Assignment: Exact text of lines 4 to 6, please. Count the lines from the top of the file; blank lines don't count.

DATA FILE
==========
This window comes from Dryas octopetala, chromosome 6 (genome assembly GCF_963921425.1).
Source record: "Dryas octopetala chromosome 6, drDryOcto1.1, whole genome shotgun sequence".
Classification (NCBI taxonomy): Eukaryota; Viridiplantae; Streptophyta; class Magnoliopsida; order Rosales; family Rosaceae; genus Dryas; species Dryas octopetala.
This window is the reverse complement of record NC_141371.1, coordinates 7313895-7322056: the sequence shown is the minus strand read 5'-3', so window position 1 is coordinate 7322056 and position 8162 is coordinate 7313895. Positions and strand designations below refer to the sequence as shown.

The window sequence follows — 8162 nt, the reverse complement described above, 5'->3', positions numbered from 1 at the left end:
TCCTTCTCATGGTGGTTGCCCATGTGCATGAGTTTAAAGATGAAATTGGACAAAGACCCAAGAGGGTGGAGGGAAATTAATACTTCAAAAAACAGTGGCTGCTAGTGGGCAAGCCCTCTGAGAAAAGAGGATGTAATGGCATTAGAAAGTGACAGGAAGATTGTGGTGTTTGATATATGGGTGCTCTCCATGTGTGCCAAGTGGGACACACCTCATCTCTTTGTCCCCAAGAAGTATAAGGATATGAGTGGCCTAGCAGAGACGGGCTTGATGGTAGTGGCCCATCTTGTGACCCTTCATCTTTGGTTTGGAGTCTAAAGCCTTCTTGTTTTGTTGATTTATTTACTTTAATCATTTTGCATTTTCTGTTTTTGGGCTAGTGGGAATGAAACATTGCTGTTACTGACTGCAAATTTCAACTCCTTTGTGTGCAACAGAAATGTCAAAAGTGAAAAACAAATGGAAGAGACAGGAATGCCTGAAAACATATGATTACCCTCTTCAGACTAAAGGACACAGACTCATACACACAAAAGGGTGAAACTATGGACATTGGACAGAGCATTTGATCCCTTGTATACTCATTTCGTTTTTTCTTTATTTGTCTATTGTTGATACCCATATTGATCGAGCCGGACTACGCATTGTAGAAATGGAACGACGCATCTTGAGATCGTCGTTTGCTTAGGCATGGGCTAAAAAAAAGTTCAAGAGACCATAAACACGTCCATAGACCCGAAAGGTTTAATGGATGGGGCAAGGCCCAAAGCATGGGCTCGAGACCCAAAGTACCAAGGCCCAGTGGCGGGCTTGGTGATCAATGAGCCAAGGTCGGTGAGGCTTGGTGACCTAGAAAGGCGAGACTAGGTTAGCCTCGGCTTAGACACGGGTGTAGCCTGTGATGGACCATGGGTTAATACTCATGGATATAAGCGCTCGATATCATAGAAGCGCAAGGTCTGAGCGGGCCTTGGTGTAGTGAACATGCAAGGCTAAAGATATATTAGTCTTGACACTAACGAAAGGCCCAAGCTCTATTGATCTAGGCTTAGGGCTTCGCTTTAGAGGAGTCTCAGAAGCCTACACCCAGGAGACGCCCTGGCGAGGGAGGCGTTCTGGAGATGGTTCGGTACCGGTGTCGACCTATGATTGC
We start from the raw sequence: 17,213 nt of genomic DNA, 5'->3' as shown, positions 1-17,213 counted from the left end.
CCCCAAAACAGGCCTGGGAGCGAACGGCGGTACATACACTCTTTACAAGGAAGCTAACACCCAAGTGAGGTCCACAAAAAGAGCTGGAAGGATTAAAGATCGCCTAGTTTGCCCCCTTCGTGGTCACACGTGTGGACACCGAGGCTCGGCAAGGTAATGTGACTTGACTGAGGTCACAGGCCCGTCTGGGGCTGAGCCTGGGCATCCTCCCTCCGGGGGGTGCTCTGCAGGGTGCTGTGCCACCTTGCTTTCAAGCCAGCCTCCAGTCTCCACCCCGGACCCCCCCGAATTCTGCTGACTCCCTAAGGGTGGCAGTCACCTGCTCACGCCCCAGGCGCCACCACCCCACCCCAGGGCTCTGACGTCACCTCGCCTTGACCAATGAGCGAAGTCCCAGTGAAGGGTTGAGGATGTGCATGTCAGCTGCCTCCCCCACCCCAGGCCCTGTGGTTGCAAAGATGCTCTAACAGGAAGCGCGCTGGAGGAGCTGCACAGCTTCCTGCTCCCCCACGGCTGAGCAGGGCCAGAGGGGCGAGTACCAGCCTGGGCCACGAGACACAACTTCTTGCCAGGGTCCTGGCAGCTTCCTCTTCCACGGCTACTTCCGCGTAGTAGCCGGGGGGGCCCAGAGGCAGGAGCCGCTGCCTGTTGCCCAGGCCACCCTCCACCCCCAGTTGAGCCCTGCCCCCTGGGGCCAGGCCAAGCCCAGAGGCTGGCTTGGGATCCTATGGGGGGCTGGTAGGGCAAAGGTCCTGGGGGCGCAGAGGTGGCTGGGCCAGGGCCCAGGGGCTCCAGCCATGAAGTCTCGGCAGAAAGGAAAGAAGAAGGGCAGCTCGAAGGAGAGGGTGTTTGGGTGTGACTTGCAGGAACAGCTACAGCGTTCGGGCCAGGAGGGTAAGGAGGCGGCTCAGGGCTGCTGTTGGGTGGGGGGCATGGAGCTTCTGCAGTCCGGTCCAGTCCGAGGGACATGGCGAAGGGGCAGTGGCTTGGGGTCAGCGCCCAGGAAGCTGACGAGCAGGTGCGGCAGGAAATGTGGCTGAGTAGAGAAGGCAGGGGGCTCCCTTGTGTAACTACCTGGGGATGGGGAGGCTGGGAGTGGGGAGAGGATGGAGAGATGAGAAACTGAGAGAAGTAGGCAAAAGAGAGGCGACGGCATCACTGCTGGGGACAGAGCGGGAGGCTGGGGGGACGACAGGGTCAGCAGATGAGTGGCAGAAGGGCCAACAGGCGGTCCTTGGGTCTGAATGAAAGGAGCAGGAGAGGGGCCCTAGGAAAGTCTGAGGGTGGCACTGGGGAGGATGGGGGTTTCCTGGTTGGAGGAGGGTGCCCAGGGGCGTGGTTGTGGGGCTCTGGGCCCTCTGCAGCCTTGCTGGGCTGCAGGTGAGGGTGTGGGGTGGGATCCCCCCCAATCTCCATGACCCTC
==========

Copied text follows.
This window is the reverse complement of record NC_141371.1, coordinates 7313895-7322056: the sequence shown is the minus strand read 5'-3', so window position 1 is coordinate 7322056 and position 8162 is coordinate 7313895. Positions and strand designations below refer to the sequence as shown.

The window sequence follows — 8162 nt, the reverse complement described above, 5'->3', positions numbered from 1 at the left end:
TCCTTCTCATGGTGGTTGCCCATGTGCATGAGTTTAAAGATGAAATTGGACAAAGACCCAAGAGGGTGGAGGGAAATTAATACTTCAAAAAACAGTGGCTGCTAGTGGGCAAGCCCTCTGAGAAAAGAGGATGTAATGGCATTAGAAAGTGACAGGAAGATTGTGGTGTTTGATATATGGGTGCTCTCCATGTGTGCCAAGTGGGACACACCTCATCTCTTTGTCCCCAAGAAGTATAAGGATATGAGTGGCCTAGCAGAGACGGGCTTGATGGTAGTGGCCCATCTTGTGACCCTTCATCTTTGGTTTGGAGTCTAAAGCCTTCTTGTTTTGTTGATTTATTTACTTTAATCATTTTGCATTTTCTGTTTTTGGGCTAGTGGGAATGAAACATTGCTGTTACTGACTGCAAATTTCAACTCCTTTGTGTGCAACAGAAATGTCAAAAGTGAAAAACAAATGGAAGAGACAGGAATGCCTGAAAACATATGATTACCCTCTTCAGACTAAAGGACACAGACTCATACACACAAAAGGGTGAAACTATGGACATTGGACAGAGCATTTGATCCCTTGTATACTCATTTCGTTTTTTCTTTATTTGTCTATTGTTGATACCCATATTGATCGAGCCGGACTACGCATTGTAGAAATGGAACGACGCATCTTGAGATCGTCGTTTGCTTAGGCATGGGCTAAAAAAAAGTTCAAGAGACCATAAACACGTCCATAGACCCGAAAGGTTTAATGGATGGGGCAAGGCCCAAAGCATGGGCTCGAGACCCAAAGTACCAAGGCCCAGTGGCGGGCTTGGTGATCAATGAGCCAAGGTCGGTGAGGCTTGGTGACCTAGAAAGGCGAGACTAGGTTAGCCTCGGCTTAGACACGGGTGTAGCCTGTGATGGACCATGGGTTAATACTCATGGATATAAGCGCTCGATATCATAGAAGCGCAAGGTCTGAGCGGGCCTTGGTGTAGTGAACATGCAAGGCTAAAGATATATTAGTCTTGACACTAACGAAAGGCCCAAGCTCTATTGATCTAGGCTTAGGGCTTCGCTTTAGAGGAGTCTCAGAAGCCTACACCCAGGAGACGCCCTGGCGAGGGAGGCGTTCTGGAGATGGTTCGGTACCGGTGTCGACCTATGATTGC